Given x in $\displaystyle \mathbb{R^{N}}$ (real numbers of dimension N).
Write x = (x1,...,xN) and x' = (x1,...,xN-1), then we denote x = (x',xN).

Let $\displaystyle \mathbb{R_{+}^{N}}$ = {x = (x', xN): xN > 0}
$\displaystyle \mathbb{R_{-}^{N}}$= {x = (x', xN): xN < 0}
Q = {x = (x',xN): |x'| < 1 and |xN| < 1}
Q+ = Q $\displaystyle \cap$ RN+
Q- = Q $\displaystyle \cap$ RN-

Take u $\displaystyle \in$ LP(Q+), then we define a function u* to be an extension of u to all of Q by u*(x) = u(x',xN) if xN > 0 and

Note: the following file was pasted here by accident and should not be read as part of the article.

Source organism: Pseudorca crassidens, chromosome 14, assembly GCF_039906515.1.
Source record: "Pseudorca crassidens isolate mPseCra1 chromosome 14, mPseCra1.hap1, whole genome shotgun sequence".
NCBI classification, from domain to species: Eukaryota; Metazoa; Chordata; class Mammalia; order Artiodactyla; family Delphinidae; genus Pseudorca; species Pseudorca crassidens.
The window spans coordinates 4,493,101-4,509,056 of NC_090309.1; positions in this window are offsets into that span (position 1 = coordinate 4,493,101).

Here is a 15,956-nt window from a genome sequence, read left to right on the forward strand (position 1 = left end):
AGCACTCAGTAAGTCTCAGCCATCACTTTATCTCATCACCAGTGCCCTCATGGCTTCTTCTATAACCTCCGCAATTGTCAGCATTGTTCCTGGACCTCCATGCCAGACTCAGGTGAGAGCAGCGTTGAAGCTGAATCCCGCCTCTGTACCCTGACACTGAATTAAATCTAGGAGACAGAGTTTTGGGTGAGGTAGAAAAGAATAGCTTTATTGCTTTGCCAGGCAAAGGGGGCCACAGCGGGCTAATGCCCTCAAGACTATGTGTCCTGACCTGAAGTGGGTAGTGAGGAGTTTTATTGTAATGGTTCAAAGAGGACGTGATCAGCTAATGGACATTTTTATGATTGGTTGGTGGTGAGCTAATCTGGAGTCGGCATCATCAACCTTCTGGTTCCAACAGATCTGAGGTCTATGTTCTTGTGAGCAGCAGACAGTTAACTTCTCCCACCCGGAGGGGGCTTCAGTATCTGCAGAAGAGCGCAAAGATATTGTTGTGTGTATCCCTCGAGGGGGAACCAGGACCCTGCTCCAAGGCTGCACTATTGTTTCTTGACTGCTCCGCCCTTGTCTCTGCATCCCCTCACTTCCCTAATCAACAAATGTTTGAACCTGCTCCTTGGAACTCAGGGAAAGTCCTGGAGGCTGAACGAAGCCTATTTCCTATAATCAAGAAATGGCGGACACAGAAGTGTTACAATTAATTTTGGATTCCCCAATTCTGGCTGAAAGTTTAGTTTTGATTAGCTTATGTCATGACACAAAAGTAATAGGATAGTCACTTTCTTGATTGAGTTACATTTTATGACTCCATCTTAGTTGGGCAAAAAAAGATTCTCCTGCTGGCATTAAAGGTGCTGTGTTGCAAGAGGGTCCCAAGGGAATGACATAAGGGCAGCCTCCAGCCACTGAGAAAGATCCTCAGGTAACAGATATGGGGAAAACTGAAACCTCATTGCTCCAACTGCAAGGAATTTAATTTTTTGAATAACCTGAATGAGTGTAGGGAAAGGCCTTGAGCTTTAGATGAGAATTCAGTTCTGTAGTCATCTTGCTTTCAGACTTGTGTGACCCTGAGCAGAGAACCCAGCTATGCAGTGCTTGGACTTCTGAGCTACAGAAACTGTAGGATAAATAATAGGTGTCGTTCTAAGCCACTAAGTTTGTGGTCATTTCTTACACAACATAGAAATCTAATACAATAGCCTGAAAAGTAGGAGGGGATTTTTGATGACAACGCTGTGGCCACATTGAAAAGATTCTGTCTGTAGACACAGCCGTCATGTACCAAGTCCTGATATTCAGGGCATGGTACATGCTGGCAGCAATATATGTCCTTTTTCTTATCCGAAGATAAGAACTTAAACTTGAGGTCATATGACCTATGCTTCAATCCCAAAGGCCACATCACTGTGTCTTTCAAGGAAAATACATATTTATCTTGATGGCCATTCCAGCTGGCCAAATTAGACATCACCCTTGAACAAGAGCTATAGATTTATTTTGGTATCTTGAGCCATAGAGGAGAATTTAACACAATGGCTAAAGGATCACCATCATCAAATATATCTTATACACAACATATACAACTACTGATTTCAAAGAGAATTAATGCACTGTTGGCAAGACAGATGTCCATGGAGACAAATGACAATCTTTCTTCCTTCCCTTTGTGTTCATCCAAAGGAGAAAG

u*(x) = u(x',-xN) if xN < 0.

Then would it follow that if we use change of variable y = (x',-xN) then:
$\displaystyle \int_{Q_{-}} u(x',-x_{N})dx = \int_{Q_{+}}u(y',y_{N})dy$ ?

If so why?

Does it follow from the fact that for Lebesgue integration the fact that the measurable
sets in Q+ and Q- have the same measures is all that is important and the orientation
has no consequence, or does it follow from a specific formula used to motivate why we can change our integration
from being over Q- to Q+?
Let me know if anything is unclear.